This April my twins started full-day school. It was, as they say, a life changing moment. Or, that’s what I thought. That moment, actually, lay just a little ahead. Full day school was great, but what came after is what’s really changed my life. It arrived, without warning or signal, out of the blue, like my mother always told me it would (ya ya she was right). Let me just go ahead and say it – I’ve started working. Yes, it’s true. Just like that.

If you read my previous post, then you’ll put two and two together. I started this Monday, and I now await Saturday like I have never before, or so it feels. It’s a start-up. Which means many things. The first being the pay, but I am not thinking about that right now. It also means that you have your finger in many pies and, as I am discovering now, leaving at 4 is not going to be easy. Sure those where the terms of joining, but if a project is not done, what are you going to say? Time up? I don’t think so. Because then you’ll be looked upon as the one thing that will make you squirm – as an unprofessional mommy who could not commit because of her “limitations” (see previous post). No, I’d rather get biffed on the head with a brick!

I came to a realization a long time ago – that a woman trying to make her way back into the workforce is hardly in a position to negotiate terms. It’s sad but true. She’s just so glad that someone opened the freaking door, that she’ll take it. She knows she’s capable, and she knows she’s worth a lot more, but the gaping black hole in her resume is such that it has acquired a life of its own, as it crawls into her bed at night and haunts her in her dreams. It reminds her, constantly, that it’s growing and, like the mythical Hydra, sprouting more heads with each passing day. I know this, because this is exactly what’s happened with me. And now when someone has shown confidence in me and the only thing I can say to myself is “don’t let this go!”, and that this will never happen again. It’s a panic-stricken moment when this happens, because you wind yourself into a frenzy thinking that this bus will never come down the road again (hell, you’ve been waiting many years), so whatever it takes, you have to get on it. Otherwise you’ll wander aimlessly for the rest of your life, lost in the labyrinths of domesticity that will lead you to a long, lonely road, where you will find yourself once the kids fly the nest and your husband is neck-deep in his venture. Yes, I was all too aware of that road and when I saw even the glint of that bus coming down the road, I told myself that no matter what, this one I had to catch. And so I did.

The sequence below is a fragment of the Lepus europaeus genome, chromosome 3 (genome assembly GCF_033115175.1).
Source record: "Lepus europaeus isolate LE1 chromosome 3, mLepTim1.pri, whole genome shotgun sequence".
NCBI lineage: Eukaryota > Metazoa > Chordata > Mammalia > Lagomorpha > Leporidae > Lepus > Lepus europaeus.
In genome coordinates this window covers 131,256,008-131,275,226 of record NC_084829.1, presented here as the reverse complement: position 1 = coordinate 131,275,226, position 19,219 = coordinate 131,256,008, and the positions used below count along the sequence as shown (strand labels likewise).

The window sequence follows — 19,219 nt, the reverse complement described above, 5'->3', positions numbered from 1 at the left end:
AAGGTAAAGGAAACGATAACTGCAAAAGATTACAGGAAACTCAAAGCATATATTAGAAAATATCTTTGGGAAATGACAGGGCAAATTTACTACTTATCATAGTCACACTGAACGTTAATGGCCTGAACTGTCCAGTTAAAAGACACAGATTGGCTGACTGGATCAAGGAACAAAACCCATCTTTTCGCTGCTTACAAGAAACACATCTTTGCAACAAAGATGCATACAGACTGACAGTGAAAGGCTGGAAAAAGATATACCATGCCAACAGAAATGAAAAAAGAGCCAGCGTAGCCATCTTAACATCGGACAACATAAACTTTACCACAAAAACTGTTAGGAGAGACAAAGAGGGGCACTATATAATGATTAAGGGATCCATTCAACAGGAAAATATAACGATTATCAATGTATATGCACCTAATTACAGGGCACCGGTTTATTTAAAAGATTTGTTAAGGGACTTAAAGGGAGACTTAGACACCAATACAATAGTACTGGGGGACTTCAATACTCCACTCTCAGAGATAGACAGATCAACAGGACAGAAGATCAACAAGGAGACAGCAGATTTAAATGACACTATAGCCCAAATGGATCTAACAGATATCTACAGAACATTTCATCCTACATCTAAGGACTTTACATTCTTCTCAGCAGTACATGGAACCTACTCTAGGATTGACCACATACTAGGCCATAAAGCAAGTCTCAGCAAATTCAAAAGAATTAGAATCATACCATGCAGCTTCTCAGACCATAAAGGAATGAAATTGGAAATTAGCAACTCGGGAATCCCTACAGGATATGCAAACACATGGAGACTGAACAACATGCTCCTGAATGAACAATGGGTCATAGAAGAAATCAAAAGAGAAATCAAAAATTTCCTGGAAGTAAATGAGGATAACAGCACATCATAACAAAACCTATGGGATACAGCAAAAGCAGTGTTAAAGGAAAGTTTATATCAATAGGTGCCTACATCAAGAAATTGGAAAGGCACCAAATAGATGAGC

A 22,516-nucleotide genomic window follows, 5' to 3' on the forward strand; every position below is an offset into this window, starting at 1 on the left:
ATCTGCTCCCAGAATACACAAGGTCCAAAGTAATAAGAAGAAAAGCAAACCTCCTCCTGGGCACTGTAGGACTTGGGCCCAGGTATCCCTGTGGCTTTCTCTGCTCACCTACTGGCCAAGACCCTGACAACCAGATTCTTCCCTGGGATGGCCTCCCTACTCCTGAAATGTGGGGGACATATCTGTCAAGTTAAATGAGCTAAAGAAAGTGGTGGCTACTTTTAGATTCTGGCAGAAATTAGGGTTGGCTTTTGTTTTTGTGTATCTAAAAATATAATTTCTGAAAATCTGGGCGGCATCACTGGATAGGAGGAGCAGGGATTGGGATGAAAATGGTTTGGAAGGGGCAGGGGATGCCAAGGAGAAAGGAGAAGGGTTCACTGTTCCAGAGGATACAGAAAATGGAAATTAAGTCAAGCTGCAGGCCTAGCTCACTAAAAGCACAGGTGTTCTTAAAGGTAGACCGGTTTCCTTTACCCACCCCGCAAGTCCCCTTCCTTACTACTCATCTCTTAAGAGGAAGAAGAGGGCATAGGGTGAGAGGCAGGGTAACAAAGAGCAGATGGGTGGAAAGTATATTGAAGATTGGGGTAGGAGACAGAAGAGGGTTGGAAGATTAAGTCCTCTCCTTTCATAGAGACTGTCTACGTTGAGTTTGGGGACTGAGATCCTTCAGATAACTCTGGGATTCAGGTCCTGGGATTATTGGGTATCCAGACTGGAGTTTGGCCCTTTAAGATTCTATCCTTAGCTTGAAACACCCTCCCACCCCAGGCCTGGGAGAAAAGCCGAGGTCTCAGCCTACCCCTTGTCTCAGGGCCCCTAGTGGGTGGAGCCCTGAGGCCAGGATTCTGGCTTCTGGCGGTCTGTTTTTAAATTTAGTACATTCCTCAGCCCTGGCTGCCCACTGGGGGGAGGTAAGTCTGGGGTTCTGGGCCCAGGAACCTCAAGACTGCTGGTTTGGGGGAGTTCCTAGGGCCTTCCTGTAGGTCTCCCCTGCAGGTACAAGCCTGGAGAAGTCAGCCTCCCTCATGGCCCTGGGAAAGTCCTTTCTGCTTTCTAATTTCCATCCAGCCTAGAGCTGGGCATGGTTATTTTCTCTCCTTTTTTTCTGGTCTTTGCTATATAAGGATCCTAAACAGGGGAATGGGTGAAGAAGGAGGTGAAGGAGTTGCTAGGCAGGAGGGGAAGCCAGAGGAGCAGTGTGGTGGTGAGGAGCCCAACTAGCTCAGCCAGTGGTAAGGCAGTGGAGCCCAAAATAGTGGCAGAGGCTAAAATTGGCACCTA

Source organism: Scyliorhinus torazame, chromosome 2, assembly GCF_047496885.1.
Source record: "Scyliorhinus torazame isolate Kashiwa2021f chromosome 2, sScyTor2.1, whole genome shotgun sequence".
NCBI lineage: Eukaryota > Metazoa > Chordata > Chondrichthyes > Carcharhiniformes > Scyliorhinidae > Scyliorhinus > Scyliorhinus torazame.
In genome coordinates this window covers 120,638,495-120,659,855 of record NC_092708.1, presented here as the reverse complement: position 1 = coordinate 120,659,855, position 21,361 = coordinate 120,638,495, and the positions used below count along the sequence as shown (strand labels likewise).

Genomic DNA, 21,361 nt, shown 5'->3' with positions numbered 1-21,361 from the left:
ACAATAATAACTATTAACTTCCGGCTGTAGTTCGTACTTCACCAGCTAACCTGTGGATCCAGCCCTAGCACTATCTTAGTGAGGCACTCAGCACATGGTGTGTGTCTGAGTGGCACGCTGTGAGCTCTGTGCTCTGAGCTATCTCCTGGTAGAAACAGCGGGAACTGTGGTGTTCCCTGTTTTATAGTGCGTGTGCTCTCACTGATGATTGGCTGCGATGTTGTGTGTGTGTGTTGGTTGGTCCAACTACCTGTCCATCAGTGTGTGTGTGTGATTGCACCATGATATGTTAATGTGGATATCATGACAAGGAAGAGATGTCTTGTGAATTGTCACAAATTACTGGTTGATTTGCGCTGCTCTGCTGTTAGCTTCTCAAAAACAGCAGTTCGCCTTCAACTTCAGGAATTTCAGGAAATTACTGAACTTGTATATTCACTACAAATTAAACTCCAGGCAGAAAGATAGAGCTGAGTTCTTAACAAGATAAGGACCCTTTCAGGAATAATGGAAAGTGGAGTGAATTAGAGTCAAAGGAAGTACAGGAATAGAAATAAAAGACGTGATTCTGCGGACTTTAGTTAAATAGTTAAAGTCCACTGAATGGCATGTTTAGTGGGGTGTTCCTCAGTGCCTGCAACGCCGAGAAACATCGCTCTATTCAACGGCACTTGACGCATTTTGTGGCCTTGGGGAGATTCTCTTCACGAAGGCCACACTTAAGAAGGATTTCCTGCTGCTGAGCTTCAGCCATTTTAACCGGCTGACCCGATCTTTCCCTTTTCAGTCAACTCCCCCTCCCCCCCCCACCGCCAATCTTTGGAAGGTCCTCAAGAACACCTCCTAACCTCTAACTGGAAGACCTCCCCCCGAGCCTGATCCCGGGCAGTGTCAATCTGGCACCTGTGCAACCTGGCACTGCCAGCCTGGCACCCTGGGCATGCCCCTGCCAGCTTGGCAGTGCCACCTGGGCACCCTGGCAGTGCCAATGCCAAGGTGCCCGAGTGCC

So, long story short, I have a job and I love it. The honeymoon is not going to last I know, but I am, for once, not thinking too far down the road. I like where I am and I plan to take each day as it comes. The summer vacations begin tomorrow and they stretch long ahead of me. Let’s see how that goes. The guilt is yet to rear its ugly head. It will one day soon. It’s only a matter of time. Till then I’ll enjoy this golden period. And the weekend, it’s almost here.

Leave a comment

Filed under home

A Woman’s Little Limitations

bigstock-Silhouette-Of-Happy-Mother-Pla-71906929